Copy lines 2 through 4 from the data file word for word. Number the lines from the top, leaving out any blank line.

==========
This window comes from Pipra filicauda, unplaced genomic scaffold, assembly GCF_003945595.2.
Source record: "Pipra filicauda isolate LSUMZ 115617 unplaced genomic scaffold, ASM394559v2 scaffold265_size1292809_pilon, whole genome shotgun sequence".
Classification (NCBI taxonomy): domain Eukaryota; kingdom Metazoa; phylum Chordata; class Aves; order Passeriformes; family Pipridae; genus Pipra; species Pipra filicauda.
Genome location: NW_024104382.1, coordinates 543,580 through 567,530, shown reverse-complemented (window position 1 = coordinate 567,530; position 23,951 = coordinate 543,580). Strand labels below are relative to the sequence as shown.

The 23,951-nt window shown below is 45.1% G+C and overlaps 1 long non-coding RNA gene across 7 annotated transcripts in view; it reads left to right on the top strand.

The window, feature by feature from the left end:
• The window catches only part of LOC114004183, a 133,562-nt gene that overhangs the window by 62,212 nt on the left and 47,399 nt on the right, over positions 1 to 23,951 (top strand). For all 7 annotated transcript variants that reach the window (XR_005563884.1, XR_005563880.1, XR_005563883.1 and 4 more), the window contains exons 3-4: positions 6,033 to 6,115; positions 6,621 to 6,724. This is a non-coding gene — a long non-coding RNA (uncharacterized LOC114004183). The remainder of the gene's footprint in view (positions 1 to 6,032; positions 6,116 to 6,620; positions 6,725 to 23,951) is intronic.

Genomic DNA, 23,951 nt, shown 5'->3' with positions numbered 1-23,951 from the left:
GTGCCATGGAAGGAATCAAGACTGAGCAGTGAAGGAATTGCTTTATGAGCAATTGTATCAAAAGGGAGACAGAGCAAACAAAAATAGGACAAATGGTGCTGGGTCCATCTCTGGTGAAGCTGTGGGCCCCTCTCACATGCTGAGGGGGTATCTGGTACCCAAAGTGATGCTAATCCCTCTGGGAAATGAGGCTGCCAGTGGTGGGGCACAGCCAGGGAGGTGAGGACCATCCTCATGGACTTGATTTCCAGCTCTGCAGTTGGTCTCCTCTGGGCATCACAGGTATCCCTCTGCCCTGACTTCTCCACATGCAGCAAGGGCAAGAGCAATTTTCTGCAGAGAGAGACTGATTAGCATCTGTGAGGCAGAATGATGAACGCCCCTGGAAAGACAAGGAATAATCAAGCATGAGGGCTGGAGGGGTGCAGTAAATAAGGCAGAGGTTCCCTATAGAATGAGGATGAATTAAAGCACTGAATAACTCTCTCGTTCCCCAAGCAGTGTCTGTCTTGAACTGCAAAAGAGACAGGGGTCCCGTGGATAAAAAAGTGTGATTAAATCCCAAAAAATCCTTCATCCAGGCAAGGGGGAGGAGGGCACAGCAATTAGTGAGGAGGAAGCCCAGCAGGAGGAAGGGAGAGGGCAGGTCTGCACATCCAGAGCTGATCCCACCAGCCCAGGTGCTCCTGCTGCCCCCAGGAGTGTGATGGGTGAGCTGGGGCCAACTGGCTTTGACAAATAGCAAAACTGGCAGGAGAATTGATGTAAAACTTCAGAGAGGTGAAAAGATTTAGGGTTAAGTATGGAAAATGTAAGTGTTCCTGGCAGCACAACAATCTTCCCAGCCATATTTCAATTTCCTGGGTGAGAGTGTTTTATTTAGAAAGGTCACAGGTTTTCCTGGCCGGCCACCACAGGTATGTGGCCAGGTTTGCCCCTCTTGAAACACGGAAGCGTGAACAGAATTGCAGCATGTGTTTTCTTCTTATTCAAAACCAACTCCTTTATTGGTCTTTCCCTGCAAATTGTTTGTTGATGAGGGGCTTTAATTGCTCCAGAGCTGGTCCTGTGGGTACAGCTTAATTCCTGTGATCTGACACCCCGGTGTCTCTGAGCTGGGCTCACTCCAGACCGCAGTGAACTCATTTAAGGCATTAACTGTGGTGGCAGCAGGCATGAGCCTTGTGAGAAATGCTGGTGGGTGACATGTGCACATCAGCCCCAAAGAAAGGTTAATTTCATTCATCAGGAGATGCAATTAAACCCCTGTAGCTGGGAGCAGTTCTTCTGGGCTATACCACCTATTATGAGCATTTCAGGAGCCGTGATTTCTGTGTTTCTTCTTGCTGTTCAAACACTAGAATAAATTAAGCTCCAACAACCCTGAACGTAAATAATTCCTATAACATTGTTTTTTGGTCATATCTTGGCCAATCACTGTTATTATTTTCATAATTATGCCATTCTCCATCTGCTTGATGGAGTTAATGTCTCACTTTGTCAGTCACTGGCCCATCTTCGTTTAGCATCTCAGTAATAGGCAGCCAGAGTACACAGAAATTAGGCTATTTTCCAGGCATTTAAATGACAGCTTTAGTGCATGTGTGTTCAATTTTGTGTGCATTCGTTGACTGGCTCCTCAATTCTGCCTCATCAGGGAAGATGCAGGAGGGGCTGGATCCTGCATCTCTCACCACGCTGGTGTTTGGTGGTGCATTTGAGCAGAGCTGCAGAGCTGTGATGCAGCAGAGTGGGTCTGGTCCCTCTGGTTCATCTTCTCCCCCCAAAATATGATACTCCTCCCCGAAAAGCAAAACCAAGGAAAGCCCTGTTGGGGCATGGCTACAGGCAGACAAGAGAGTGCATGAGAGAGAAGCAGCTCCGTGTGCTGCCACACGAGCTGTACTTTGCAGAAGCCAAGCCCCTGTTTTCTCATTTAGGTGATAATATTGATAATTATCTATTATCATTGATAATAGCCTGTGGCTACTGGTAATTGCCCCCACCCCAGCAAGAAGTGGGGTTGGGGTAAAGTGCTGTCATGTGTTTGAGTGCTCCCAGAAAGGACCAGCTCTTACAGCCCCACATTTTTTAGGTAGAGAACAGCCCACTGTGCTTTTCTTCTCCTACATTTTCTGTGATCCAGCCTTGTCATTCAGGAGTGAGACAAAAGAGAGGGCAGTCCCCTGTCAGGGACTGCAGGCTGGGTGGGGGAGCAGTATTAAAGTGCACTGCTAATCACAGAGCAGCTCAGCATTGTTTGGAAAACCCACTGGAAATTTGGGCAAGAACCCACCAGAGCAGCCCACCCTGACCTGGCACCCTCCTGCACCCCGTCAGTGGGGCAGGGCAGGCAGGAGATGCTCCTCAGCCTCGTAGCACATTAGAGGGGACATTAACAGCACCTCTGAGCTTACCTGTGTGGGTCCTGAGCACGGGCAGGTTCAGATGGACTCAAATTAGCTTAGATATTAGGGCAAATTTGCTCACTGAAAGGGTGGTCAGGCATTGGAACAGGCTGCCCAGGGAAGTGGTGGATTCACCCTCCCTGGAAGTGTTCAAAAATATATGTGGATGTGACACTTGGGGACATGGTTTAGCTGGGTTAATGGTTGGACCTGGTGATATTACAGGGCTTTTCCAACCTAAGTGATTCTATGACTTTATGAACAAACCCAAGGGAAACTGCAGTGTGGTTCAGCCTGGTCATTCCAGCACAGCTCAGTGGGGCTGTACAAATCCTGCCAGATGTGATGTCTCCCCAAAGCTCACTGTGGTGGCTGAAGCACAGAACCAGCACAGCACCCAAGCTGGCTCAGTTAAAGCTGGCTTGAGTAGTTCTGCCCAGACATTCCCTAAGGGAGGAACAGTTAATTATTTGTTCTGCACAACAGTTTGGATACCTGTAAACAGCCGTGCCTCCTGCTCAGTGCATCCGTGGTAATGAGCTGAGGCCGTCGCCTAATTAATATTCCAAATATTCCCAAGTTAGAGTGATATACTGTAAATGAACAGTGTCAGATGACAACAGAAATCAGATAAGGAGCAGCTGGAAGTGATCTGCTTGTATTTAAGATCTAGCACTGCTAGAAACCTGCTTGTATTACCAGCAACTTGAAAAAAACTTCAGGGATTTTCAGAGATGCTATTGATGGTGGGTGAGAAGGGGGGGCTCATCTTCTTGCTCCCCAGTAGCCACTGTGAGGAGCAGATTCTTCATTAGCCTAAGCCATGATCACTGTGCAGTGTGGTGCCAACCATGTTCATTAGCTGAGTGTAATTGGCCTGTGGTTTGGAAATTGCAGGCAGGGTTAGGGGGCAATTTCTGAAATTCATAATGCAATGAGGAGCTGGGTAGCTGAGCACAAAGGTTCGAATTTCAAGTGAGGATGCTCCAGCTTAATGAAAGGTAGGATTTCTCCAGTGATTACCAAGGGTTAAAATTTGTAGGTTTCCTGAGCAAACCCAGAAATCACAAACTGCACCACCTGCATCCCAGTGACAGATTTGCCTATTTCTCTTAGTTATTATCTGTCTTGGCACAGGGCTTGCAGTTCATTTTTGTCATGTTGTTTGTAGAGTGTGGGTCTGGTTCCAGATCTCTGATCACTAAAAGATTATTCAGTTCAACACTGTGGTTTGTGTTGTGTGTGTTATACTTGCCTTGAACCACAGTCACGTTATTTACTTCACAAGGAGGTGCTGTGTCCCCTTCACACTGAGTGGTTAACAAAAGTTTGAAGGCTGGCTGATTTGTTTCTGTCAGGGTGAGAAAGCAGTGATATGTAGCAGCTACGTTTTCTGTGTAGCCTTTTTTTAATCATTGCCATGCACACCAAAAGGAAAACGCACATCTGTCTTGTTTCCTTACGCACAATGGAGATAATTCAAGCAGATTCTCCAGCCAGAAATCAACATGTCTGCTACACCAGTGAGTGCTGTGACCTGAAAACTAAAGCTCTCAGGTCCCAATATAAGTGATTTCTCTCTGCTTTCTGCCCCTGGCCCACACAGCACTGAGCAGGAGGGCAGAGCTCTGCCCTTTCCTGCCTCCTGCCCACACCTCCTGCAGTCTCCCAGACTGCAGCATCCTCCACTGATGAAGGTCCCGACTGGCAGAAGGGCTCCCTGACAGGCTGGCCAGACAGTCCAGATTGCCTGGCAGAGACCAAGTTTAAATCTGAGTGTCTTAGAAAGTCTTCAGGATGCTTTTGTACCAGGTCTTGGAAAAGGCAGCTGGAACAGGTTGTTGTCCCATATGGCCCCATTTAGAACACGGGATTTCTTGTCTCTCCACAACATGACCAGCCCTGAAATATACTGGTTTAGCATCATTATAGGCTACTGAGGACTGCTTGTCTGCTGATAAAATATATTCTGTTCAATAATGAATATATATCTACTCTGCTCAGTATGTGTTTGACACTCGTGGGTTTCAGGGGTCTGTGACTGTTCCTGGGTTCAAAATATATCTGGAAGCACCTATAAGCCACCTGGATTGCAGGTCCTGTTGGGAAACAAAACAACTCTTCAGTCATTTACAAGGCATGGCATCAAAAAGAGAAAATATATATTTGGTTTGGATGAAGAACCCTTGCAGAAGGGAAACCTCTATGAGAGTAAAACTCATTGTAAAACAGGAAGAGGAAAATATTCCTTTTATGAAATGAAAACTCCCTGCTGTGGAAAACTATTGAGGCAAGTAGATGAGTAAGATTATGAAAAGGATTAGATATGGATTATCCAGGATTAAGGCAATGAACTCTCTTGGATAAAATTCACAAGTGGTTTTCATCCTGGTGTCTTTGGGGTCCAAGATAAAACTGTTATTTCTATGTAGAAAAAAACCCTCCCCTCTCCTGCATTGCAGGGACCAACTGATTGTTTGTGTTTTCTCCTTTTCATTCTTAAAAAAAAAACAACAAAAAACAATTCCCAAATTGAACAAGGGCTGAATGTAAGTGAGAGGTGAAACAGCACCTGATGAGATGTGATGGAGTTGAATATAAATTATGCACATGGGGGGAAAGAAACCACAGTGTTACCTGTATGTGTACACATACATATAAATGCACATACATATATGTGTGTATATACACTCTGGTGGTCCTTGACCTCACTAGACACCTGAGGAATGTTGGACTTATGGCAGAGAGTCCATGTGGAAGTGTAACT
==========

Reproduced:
Source record: "Pipra filicauda isolate LSUMZ 115617 unplaced genomic scaffold, ASM394559v2 scaffold265_size1292809_pilon, whole genome shotgun sequence".
Classification (NCBI taxonomy): domain Eukaryota; kingdom Metazoa; phylum Chordata; class Aves; order Passeriformes; family Pipridae; genus Pipra; species Pipra filicauda.
Genome location: NW_024104382.1, coordinates 543,580 through 567,530, shown reverse-complemented (window position 1 = coordinate 567,530; position 23,951 = coordinate 543,580). Strand labels below are relative to the sequence as shown.